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This image shows a portion of the Martian terrain and the forward ramp of the Mars Pathfinder lander.
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The Mars Surveyor Program

Because of the failure of the Mars Observer (MO), NASA planned a new Mars Surveyor Program. The Surveyor Program was designed to explore all of the things the MO was suppose to, and a lot more. The Surveyor Program used cheaper spacecraft, and newer, more experimental engineering and design. Among the questions the Mars Surveyor Program was designed to answer was where is the Martian water?

The program was suppose to consist of spacecraft that would be launched about every 26 months. The spacecraft were named: Mars Pathfinder, Mars Global Surveyor, Mars '98, Mars 2001, Mars 2003, and Mars 2005. The Pathfinder mission was a huge success. And the Mars Global Surveyor is still taking measurements. However, the Mars '98 Orbiter and Lander were lost. After this great loss, NASA saw a need to rethink Mars exploration. This concluded the Mars Surveyor Program.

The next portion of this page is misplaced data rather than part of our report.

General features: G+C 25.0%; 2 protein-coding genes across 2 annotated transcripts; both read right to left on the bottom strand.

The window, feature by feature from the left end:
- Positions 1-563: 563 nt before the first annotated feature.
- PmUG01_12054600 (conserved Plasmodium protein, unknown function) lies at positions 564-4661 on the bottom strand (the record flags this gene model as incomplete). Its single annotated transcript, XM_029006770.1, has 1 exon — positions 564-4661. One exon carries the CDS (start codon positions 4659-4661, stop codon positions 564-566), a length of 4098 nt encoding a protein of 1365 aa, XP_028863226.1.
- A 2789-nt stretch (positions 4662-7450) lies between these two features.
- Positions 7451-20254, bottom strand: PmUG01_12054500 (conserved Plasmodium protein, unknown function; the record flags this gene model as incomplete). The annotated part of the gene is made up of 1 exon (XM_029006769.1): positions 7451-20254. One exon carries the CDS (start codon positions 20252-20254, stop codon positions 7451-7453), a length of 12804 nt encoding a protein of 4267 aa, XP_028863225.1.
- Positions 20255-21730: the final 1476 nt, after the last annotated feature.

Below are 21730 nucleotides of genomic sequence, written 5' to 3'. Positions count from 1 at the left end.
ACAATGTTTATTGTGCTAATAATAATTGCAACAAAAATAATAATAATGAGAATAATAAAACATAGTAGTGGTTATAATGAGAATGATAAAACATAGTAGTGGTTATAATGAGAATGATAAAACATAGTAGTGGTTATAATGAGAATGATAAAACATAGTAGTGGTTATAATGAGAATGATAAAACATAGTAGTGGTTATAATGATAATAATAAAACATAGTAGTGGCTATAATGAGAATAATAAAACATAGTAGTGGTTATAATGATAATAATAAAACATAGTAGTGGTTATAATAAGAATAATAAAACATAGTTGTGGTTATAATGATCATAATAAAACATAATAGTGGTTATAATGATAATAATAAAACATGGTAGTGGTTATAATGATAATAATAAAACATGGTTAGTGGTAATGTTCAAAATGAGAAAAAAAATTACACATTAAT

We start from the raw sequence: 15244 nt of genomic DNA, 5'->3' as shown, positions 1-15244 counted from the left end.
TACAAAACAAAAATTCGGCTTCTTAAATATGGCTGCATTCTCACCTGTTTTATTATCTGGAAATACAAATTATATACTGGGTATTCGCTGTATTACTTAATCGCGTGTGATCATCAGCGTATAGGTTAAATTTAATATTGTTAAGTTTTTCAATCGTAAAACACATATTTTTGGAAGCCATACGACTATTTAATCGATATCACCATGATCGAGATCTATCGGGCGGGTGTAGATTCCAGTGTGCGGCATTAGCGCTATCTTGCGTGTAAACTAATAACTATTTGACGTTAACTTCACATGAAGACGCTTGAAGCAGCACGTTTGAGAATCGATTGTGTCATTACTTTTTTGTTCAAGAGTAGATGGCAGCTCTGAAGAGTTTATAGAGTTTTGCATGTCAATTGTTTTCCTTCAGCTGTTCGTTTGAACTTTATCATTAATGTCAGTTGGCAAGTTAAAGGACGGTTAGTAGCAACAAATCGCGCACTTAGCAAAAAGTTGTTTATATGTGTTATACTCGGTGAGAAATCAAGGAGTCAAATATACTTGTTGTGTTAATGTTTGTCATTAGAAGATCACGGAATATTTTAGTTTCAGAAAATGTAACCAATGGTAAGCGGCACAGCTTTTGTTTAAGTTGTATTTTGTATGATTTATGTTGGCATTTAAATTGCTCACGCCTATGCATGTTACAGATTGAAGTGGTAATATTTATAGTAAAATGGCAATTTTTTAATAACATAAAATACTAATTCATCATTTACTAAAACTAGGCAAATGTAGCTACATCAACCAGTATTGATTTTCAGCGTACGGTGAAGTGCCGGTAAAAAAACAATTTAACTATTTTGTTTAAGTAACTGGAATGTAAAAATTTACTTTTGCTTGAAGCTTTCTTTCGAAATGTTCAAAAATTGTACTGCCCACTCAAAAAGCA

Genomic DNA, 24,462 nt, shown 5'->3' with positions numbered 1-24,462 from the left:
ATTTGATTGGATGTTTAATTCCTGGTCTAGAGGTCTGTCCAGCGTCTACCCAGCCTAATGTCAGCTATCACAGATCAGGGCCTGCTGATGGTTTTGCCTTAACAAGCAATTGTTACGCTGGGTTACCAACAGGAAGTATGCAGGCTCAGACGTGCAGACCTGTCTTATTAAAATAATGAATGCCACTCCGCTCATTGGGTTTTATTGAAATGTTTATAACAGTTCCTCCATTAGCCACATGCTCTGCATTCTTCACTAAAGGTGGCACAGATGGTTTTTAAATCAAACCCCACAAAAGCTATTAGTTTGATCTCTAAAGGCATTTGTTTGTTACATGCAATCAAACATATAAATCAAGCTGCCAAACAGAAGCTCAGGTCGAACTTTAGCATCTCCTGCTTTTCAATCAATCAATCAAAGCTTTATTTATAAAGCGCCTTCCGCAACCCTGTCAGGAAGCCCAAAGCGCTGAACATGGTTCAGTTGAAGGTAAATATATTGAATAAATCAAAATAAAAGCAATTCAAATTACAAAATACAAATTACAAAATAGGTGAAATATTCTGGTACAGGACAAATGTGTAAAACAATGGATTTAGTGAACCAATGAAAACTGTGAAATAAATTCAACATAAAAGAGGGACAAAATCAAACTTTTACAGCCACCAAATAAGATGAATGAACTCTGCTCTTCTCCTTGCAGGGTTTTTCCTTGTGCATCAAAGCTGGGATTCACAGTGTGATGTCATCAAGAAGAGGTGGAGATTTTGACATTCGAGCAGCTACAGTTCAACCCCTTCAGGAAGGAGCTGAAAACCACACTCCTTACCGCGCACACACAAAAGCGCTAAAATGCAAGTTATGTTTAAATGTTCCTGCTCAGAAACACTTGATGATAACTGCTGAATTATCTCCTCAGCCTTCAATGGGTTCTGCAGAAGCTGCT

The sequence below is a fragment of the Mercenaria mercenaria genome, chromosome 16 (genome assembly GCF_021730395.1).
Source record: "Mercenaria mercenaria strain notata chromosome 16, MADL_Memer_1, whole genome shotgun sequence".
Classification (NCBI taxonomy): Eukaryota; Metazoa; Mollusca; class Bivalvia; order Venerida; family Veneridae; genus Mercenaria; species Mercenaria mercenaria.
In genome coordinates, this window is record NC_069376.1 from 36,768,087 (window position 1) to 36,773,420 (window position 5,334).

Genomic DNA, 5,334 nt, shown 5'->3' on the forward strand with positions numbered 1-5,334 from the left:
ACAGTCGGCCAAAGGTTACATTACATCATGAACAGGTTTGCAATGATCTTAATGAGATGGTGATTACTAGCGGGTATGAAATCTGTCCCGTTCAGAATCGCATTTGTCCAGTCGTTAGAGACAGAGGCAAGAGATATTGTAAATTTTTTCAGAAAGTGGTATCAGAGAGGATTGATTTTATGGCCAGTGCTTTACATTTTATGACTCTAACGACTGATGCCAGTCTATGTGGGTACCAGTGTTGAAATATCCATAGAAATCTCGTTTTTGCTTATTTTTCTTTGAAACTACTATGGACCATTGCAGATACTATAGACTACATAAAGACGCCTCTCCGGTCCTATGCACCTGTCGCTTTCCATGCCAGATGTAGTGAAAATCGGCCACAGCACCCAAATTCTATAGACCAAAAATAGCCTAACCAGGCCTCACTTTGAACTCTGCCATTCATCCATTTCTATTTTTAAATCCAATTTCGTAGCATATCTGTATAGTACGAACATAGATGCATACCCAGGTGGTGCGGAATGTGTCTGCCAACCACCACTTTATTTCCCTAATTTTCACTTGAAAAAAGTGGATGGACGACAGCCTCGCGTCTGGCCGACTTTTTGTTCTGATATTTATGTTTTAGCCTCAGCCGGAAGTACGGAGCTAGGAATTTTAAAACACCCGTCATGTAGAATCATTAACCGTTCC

In 2000, a new Mars Exploration Program was announced. This new program includes the Mars Odyssey 2001 mission which was launched in April 2001. It also provides for five other major Mars missions in the next decade. NASA plans to launch twin rovers which will land on Mars in 2003 and a powerful scientific orbiter to be launched in 2005. A mobile science laboratory and the first of several smaller Scout missions are planned for 2007. Wrapping up this phase of exploration would be a sample return mission possibly as early as 2011. A sample return mission is where rocks and dirt would be brought back to Earth from the surface of Mars. Cool!

Last modified April 27, 2001 by Jennifer Bergman.

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Windows to the Universe, a project of the National Earth Science Teachers Association, is sponsored in part by the National Science Foundation and NASA, our Founding Partners (the American Geophysical Union and American Geosciences Institute) as well as through Institutional, Contributing, and Affiliate Partners, individual memberships and generous donors. Thank you for your support! NASA AGU AGI NSF